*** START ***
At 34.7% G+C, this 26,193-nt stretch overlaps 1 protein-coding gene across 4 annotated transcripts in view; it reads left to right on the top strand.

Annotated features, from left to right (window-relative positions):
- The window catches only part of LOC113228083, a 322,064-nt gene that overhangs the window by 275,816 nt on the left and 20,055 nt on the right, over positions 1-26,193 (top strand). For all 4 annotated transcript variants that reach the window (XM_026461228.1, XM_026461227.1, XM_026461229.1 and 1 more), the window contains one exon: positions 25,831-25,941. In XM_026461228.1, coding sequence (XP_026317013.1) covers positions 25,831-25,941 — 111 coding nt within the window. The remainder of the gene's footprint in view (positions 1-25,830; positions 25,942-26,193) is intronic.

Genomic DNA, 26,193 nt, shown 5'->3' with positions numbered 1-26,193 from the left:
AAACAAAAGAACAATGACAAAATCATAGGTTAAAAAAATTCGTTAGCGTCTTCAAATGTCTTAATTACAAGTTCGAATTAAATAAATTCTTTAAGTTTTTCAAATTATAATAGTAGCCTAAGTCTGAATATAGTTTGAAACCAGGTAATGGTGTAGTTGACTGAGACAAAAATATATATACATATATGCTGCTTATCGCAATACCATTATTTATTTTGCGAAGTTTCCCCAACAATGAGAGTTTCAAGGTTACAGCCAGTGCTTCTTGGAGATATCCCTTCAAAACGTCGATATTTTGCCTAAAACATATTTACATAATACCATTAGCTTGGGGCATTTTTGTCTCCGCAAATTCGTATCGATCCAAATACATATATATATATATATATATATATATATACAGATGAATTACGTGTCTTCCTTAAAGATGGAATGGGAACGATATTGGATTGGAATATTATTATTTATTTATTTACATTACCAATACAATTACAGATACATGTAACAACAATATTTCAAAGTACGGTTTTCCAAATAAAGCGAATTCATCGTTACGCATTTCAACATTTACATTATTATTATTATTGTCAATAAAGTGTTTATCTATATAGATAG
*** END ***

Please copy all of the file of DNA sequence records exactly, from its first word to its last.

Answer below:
At 34.7% G+C, this 26,193-nt stretch overlaps 1 protein-coding gene across 4 annotated transcripts in view; it reads left to right on the top strand.

Annotated features, from left to right (window-relative positions):
- The window catches only part of LOC113228083, a 322,064-nt gene that overhangs the window by 275,816 nt on the left and 20,055 nt on the right, over positions 1-26,193 (top strand). For all 4 annotated transcript variants that reach the window (XM_026461228.1, XM_026461227.1, XM_026461229.1 and 1 more), the window contains one exon: positions 25,831-25,941. In XM_026461228.1, coding sequence (XP_026317013.1) covers positions 25,831-25,941 — 111 coding nt within the window. The remainder of the gene's footprint in view (positions 1-25,830; positions 25,942-26,193) is intronic.

Genomic DNA, 26,193 nt, shown 5'->3' with positions numbered 1-26,193 from the left:
AAACAAAAGAACAATGACAAAATCATAGGTTAAAAAAATTCGTTAGCGTCTTCAAATGTCTTAATTACAAGTTCGAATTAAATAAATTCTTTAAGTTTTTCAAATTATAATAGTAGCCTAAGTCTGAATATAGTTTGAAACCAGGTAATGGTGTAGTTGACTGAGACAAAAATATATATACATATATGCTGCTTATCGCAATACCATTATTTATTTTGCGAAGTTTCCCCAACAATGAGAGTTTCAAGGTTACAGCCAGTGCTTCTTGGAGATATCCCTTCAAAACGTCGATATTTTGCCTAAAACATATTTACATAATACCATTAGCTTGGGGCATTTTTGTCTCCGCAAATTCGTATCGATCCAAATACATATATATATATATATATATATATATATACAGATGAATTACGTGTCTTCCTTAAAGATGGAATGGGAACGATATTGGATTGGAATATTATTATTTATTTATTTACATTACCAATACAATTACAGATACATGTAACAACAATATTTCAAAGTACGGTTTTCCAAATAAAGCGAATTCATCGTTACGCATTTCAACATTTACATTATTATTATTATTGTCAATAAAGTGTTTATCTATATAGATAG